‘Overall, Facebook’s growth slowed but engagement levels increased. On other networks such as Twitter and Pinterest, the number of users rose more dramatically but engagement decreased. While some say this is due to fatigue and accounts going dormant, we speculate that the users are getting more efficient at using the networks. The can be seen in the dramatic rise of adults using multiple networks – 52% in 2014 versus 42% the year before.
‘The most important finding of the study surrounds the rise in Facebook engagement. 70% of users access the site daily. That’s huge. That means that once Facebook gets its hooks into users, they tend to crave it in much the same way that people watch television daily. This is a sharp contrast to recent speculation that Facebook is suffering from being antiquated and too “uncool” for younger users…’
Radio, not YouTube, is still king of music discovery
‘We might live in an age of YouTube and Spotify being the go-to music players of teenagers, but radio was still the top method of music discovery in the US last year.
‘That’s according to new Nielsen data that shows 51% of music consumers in the US still use radio to discover new music – more so than any type of digital service.
‘Nielsen said that radio’s ‘local nature makes it an integral part of the daily lives of hundreds of millions of consumers in markets large and small’.
‘The company’s research concluded:…’
Smithsonian galleries release massive Asian art collection online for non-commercial use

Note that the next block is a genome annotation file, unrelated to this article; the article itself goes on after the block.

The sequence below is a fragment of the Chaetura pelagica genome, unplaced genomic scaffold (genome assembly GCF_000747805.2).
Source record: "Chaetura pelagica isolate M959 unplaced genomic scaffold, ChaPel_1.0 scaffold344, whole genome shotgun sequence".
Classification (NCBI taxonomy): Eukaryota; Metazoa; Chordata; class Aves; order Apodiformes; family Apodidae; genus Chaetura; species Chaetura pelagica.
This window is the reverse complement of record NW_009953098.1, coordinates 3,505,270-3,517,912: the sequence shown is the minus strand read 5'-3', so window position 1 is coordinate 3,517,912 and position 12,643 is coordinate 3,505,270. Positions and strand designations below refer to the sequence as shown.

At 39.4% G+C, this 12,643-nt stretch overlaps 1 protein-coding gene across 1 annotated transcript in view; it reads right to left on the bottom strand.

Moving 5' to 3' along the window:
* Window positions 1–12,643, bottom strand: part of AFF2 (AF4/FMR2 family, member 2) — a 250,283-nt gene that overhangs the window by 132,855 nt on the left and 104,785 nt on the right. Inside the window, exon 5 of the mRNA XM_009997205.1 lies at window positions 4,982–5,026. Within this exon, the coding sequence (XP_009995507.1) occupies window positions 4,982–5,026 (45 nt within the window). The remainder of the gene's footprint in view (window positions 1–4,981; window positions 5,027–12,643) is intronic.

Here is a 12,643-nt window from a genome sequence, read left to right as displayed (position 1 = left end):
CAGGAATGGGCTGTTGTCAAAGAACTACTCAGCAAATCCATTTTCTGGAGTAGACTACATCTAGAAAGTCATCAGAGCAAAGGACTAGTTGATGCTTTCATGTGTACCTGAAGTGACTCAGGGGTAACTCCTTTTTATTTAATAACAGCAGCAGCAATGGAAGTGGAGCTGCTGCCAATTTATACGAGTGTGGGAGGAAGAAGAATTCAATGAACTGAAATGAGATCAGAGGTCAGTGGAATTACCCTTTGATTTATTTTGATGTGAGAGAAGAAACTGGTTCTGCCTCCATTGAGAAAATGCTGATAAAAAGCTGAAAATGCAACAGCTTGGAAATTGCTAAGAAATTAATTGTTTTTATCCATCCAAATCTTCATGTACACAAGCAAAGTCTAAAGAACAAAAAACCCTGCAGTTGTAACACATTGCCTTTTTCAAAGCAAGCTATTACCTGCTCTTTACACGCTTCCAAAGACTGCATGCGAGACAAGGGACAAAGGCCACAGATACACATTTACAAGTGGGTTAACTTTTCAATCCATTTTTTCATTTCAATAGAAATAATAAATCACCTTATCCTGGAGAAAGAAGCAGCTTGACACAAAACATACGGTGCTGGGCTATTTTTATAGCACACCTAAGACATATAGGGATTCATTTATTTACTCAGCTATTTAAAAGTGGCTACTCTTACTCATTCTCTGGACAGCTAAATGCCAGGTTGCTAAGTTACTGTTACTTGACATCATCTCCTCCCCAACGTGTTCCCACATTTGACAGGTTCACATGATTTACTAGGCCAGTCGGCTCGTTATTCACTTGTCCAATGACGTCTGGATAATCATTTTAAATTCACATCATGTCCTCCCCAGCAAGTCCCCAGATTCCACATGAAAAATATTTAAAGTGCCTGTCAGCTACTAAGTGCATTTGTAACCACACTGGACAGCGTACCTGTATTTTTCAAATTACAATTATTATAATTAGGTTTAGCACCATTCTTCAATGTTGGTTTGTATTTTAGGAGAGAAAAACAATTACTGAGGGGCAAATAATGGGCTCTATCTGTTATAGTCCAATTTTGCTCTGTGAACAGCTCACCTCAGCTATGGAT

‘The Freer Gallery of Art and Arthur M. Sackler Gallery, the Smithsonian Institution’s national museums of Asian art in the US, have released their entire collections online. All art works are now available to anyone and everyone for both viewing and download for the foreseeable future.
‘Under the rubric of the Open F|S program, not only will the public get to view some 40,000 artworks — most of which have never before been seen — but more than 90 percent of the images posted online will be high-resolution and without copyright restrictions for non-commercial use…’
Ansel Adams Act Goes to Congress, Aims to ‘Restore the First Amendment Rights of Photographers’
‘A new “Ansel Adams Act” introduced in Congress could have big implications on photographers’ rights across the United States. The bill aims to “restore the First Amendment rights of photographers” by removing restrictions on taking photos in public places.
‘Introduced on January 2nd, 2015 by Republican US Representative Steve Stockman of Texas, the document discusses the disturbing trend in recent years of the US Government creating regulations that prohibit or restrict photography in places such as national parks and public spaces, and of subjects such as government buildings, police officers, and other government workers…’